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There will be times for shaping the behaviour into a healthier response, but in the middle of a big feeling is not one of those times. Big feelings are NOT a sign of dysfunction, bad kids or bad parenting. They are a part of being human, and they bring rich opportunities for wisdom, learning and growth. .
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Parenting isn’t about stopping the emotional storms, but about moving through the storm and reaching the other side in a way that preserves the opportunity for our kids and teens to learn and grow from the experience - and they will always learn best from experience. 
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To calm a big feeling, name what you see, ‘I can see you’re disappointed. I know how much you wanted that’, or, ‘I can see this feels big for you,’ or, ‘You’re angry at me about .. aren’t you. I understand that. I would be mad too if I had to […],’ or ‘It sounds like today has been a really hard day.’ 
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When we connect with the emotion, we help soothe the nervous system. The emotion has done its job, found support, and can start to ease. 
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When they are at that line, deciding whether to retreat to safety or move forward into brave, there will be a part of them that will know they have what it takes to be brave. It might be pale, or quiet, or a little tumbled by the noise from anxiety, but it will be there. And it will be magical. Our job as their flight crew is to clear the way for this magical part of them to rise. ‘I can see this feels scary for you - and I know you can do this.’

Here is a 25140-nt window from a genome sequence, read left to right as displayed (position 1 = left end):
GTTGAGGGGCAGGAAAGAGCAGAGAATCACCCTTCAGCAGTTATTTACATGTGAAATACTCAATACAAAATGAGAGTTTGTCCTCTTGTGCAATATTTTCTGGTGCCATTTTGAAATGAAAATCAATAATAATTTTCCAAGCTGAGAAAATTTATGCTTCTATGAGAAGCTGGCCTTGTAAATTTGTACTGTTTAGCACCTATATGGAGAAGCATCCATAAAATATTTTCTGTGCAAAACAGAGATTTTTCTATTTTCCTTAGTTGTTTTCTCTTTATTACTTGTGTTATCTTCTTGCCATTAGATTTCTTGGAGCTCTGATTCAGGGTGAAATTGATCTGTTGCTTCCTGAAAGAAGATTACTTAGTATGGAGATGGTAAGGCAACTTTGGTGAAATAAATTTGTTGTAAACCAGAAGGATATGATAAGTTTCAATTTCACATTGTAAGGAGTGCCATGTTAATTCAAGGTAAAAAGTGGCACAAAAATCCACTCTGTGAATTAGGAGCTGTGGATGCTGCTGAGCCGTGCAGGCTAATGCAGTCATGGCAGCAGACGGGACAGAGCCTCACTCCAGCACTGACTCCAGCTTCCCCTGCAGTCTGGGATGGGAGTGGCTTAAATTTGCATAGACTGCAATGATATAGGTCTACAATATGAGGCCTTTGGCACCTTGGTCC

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When our kids or teens are struggling, it can be hard to know what they need. It can also be hard for them to say. It can be this way for all of us - we don't always know what we need from the people around us. It might be space, or distraction, or silence, or maybe acknowledging and being there is enough. Sometimes we might need to know that the people we love aren't taking our need for space, or our confusion or anger or sadness personally, and that they are still there within reach.
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What can be easier is thinking about what other people might need. Asking this when they are calm can invite a different perspective and can give you some insight into what they need to hear when they are going through similar. Don't worry if you just get a shrug, or a disheartened, 'I don't know'. They don't need to know, and neither do we. The question in itself might be enough to open a new way through any sense of 'stuckness' or helplessness they might be feeling.